Start of Interview with Dr. Denis Waitley

Narrator: Welcome to the Holistic Survival Show with Jason Hartman. The economic storm brewing around the world is set to spill into all aspects of our lives. Are you prepared? Where are you going to turn for the critical life skills necessary to survive and prosper? The Holistic Survival Show is your family’s insurance for a better life. Jason will teach you to think independently, to understand threats and how to create the ultimate action plan. Sudden change or worst case scenario, you’ll be ready. Welcome to Holistic Survival, your key resource for protecting the people, places and profits you care about in uncertain times. Ladies and gentlemen, your host Jason Hartman.

Jason Hartman: Welcome to the Holistic Survival Show. This is your host Jason Hartman and this is episode number 40. Hey, we’re going to do something on the Holistic Survival Show that we do on our Creating Wealth Show and some of the other ones as well where every 10th show we’re going to talk about a non-survival topic not directly related to survival and protecting the people, places and profits you care about in these uncertain times, however everything always ties together. It’s a holistic life we live and I think you’ll really like this show. I enjoyed this interview with Dr. Denis Waitley that I did on my Creating Wealth Show and just thought I should share it with you on the Holistic Survival Show. He was one of my big mentors. I can really credit him for changing my life at the ripe old age of 17 years old, changing it for the better, and I think you will enjoy this interview with Dr. Denis Waitley. He is of course a famous author if you haven’t heard of him, many, many books, The Psychology of Winning, The Seeds of Greatness, etcetera, etcetera. And enjoy this. We’ll be back with it in less than 60 seconds on the Holistic Survival Show.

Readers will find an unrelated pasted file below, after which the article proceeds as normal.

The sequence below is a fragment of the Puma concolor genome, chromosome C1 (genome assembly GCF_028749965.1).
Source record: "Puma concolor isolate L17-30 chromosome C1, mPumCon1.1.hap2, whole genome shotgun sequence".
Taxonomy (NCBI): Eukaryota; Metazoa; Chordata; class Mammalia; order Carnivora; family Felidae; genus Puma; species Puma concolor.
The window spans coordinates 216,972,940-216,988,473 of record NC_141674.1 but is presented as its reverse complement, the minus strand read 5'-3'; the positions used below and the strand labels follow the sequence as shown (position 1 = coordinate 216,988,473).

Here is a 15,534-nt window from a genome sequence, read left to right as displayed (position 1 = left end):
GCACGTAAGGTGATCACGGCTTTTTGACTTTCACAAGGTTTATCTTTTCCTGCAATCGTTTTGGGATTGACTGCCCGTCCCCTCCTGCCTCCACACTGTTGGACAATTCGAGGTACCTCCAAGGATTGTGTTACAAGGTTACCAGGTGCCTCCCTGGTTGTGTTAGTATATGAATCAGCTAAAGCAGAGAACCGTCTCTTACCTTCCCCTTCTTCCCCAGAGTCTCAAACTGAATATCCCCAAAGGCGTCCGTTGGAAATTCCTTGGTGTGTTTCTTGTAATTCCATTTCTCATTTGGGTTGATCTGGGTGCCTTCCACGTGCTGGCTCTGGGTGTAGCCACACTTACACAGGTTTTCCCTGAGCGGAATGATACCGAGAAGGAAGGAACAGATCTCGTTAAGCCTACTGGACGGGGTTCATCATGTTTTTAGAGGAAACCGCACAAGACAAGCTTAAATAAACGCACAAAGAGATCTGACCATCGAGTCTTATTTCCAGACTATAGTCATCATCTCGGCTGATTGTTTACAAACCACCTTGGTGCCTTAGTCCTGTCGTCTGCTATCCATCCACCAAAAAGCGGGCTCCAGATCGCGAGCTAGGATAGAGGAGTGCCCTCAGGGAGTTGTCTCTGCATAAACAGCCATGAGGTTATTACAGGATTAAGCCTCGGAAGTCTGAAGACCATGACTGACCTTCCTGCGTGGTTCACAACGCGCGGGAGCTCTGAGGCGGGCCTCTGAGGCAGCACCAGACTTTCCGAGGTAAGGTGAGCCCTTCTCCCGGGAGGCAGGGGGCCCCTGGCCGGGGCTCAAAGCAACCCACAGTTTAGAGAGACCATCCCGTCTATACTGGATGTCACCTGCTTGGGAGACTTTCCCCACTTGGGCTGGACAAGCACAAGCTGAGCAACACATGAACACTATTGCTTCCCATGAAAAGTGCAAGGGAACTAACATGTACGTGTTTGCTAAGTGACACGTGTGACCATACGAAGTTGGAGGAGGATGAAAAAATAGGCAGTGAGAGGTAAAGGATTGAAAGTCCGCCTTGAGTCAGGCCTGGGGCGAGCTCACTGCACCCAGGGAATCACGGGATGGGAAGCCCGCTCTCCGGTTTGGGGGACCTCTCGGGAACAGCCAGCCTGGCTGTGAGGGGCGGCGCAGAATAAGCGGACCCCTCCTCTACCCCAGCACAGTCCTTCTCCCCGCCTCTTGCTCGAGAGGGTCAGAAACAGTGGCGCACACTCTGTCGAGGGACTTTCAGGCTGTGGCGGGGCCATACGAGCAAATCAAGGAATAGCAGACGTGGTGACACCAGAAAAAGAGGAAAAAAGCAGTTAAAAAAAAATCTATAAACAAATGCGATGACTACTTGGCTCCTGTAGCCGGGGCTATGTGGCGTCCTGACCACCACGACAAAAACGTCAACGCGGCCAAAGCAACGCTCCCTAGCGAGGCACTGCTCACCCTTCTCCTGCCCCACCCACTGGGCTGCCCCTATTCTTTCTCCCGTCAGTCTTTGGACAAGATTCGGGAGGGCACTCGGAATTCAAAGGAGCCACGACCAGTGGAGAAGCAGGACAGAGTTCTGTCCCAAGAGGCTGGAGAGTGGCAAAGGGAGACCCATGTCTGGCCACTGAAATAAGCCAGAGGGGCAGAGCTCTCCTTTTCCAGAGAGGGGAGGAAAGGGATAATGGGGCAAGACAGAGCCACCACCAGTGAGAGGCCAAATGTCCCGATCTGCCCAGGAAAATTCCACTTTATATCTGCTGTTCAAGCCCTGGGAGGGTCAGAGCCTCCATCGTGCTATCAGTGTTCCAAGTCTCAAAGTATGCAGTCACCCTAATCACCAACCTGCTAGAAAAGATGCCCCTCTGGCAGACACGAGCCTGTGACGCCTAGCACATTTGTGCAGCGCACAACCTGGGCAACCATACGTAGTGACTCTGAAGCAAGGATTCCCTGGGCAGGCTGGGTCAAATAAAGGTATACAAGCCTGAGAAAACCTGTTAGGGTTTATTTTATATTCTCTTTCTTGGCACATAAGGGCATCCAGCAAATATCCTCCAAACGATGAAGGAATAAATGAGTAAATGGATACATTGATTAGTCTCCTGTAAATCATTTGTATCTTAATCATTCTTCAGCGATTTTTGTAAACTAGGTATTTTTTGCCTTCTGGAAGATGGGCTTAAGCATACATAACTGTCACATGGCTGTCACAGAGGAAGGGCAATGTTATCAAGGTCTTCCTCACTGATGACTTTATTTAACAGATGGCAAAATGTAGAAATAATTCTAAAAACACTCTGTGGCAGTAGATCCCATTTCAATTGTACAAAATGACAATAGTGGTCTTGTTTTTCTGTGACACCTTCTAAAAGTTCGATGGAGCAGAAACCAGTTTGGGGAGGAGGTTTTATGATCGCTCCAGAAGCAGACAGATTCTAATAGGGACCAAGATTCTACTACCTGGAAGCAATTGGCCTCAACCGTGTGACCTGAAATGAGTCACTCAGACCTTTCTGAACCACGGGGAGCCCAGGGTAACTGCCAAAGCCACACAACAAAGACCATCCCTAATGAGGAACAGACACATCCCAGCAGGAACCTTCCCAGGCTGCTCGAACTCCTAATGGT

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Interview with Dr. Denis Waitley

Jason Hartman: It is my great pleasure – and when I say great, I am not embellishing that comment – to have Dr. Denis Waitley on the show with us today. He is one of America’s most respected authors, keynote lecturers, and productivity consultants in the field of high performance human achievement. Denis has a tremendous background. He is the author of numerous books, which I have read many of them. When I was 17 years old, I discovered Dr. Waitley in Walden Books in Cerritos Mall and if there is one thing that has changed my life, and one person that has changed my life, it is Dr. Waitley. I picked up a copy of an audio book when audio books were just becoming popular, called the Psychology of Winning: Ten Qualities of a Total Winner. I listened to that approximately 150 times in the next 30 days. I had a long commute. Denis really impacted my life. He helped me discover Earl Nightingale and Jim Rohn and many of the other motivational and inspirational greats that our culture has produced. It is just such a pleasure to have Dr. Denis Waitley with us here today. Denis, welcome.